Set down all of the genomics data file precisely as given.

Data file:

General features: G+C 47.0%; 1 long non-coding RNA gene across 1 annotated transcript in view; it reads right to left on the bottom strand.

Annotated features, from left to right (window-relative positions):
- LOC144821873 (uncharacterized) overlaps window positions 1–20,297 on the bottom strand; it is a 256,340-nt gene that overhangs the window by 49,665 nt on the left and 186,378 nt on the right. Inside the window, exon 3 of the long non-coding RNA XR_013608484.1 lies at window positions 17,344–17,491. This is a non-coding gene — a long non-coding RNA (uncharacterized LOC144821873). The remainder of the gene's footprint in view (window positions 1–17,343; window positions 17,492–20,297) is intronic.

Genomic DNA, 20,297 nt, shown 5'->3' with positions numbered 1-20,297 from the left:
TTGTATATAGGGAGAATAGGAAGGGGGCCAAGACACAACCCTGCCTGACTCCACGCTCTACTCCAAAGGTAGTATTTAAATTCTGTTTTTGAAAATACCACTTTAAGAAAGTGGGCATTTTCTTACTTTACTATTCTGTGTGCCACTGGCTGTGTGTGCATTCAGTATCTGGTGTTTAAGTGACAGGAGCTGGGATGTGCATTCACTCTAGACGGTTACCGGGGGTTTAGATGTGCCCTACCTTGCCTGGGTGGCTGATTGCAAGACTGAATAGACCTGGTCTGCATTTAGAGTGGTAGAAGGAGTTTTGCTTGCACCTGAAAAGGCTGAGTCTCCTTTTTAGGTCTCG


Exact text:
General features: G+C 47.0%; 1 long non-coding RNA gene across 1 annotated transcript in view; it reads right to left on the bottom strand.

Annotated features, from left to right (window-relative positions):
- LOC144821873 (uncharacterized) overlaps window positions 1–20,297 on the bottom strand; it is a 256,340-nt gene that overhangs the window by 49,665 nt on the left and 186,378 nt on the right. Inside the window, exon 3 of the long non-coding RNA XR_013608484.1 lies at window positions 17,344–17,491. This is a non-coding gene — a long non-coding RNA (uncharacterized LOC144821873). The remainder of the gene's footprint in view (window positions 1–17,343; window positions 17,492–20,297) is intronic.

Genomic DNA, 20,297 nt, shown 5'->3' with positions numbered 1-20,297 from the left:
TTGTATATAGGGAGAATAGGAAGGGGGCCAAGACACAACCCTGCCTGACTCCACGCTCTACTCCAAAGGTAGTATTTAAATTCTGTTTTTGAAAATACCACTTTAAGAAAGTGGGCATTTTCTTACTTTACTATTCTGTGTGCCACTGGCTGTGTGTGCATTCAGTATCTGGTGTTTAAGTGACAGGAGCTGGGATGTGCATTCACTCTAGACGGTTACCGGGGGTTTAGATGTGCCCTACCTTGCCTGGGTGGCTGATTGCAAGACTGAATAGACCTGGTCTGCATTTAGAGTGGTAGAAGGAGTTTTGCTTGCACCTGAAAAGGCTGAGTCTCCTTTTTAGGTCTCG